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EV/AV Report: March 14, 2022

Toronto, Ontario — In today’s EV/AV report,  electric vehicle (EV) demand spikes in the United States, the NHTSA authorizes autonomous vehicles (AVs) without human controls and EV batteries are found to be dangerous when mishandled – who knew?

Static shocks

Orders for Tesla vehicles are surging in the U.S. as oil prices rise with no signs of stopping.

According to sources at Electrek, Tesla vehicle orders have doubled this week, citing rising gas prices contributing to EV growth in some parts of the U.S.

While EV growth has been exponentially growing in recent decades, a 2022 KPMG survey suggests that more Canadians are seriously considering EVs, but would only purchase them once their cold-weather capabilities are proven.

Robo car

Recent Changes to National Highway Traffic Safety Administration (NHTSA) regulations have eliminated the need for autonomous vehicles to always have a driver’s seat, a steering wheel and accompanying steering column.

“For vehicles designed to be solely operated by an ADS, manually operated driving controls are logically unnecessary,” according the NHTSA report.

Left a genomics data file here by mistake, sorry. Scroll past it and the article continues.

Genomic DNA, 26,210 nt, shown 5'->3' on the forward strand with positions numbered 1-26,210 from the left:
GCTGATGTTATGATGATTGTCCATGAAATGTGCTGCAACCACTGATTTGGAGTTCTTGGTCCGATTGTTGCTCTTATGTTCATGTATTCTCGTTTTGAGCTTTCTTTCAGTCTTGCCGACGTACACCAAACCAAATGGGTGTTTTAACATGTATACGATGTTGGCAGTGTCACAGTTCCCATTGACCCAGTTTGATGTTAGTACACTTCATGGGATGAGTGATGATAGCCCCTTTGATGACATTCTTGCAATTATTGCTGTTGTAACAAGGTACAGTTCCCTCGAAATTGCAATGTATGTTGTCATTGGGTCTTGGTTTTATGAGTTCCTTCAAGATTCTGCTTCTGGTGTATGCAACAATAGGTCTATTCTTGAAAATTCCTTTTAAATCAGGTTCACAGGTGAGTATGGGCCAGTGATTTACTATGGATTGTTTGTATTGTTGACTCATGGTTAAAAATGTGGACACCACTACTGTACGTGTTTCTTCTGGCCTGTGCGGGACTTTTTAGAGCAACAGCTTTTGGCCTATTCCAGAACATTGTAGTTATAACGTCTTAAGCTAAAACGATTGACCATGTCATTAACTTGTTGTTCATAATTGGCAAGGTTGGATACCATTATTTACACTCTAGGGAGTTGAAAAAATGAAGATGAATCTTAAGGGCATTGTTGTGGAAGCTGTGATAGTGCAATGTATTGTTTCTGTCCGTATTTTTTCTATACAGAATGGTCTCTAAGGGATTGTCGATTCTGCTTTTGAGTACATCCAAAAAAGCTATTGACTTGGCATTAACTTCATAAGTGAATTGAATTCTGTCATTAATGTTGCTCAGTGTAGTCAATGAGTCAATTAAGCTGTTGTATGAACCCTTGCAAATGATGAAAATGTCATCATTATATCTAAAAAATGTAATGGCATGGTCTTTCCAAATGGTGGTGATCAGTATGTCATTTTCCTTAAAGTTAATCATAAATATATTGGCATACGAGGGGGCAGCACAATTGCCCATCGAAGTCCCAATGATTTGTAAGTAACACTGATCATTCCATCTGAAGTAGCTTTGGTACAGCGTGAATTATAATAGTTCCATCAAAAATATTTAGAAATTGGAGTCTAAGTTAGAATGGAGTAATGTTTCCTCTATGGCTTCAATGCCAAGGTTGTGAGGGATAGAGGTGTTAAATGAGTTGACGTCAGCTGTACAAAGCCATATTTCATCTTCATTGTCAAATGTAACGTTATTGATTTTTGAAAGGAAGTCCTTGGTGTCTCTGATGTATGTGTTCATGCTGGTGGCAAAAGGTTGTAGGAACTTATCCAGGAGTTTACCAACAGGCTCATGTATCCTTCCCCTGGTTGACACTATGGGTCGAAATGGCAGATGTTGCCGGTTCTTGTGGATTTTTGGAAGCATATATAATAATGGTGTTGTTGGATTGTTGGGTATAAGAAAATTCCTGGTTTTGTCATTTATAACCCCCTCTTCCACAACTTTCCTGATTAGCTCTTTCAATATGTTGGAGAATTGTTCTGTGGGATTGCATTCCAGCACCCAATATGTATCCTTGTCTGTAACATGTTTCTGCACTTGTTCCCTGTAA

For more details on the NHTSA’s amendments to the Occupant Protection for Vehicles With Automated Driving Systems rulings, click here.

Electrical, not explosive

A recent study by Sandia National Laboratories finds that solid electrolyte batteries, also known as solid-state batteries can fail under circumstances. It concludes that even though solid-state batteries can be safer, they are not indestructible.

Solid-state batteries can fail when crushed, punctured or exposed to pressure, potentially short-circuiting and creating a flame as dangerous as traditional batteries. Both battery types can be dangerous in a crash, but the study points towards prevention as the ideal solution, rating batteries by insulation and cooling capability rather than their pyrotechnic potential.

You heard it here, folks. Do not set EV batteries on fire, they will explode.

 

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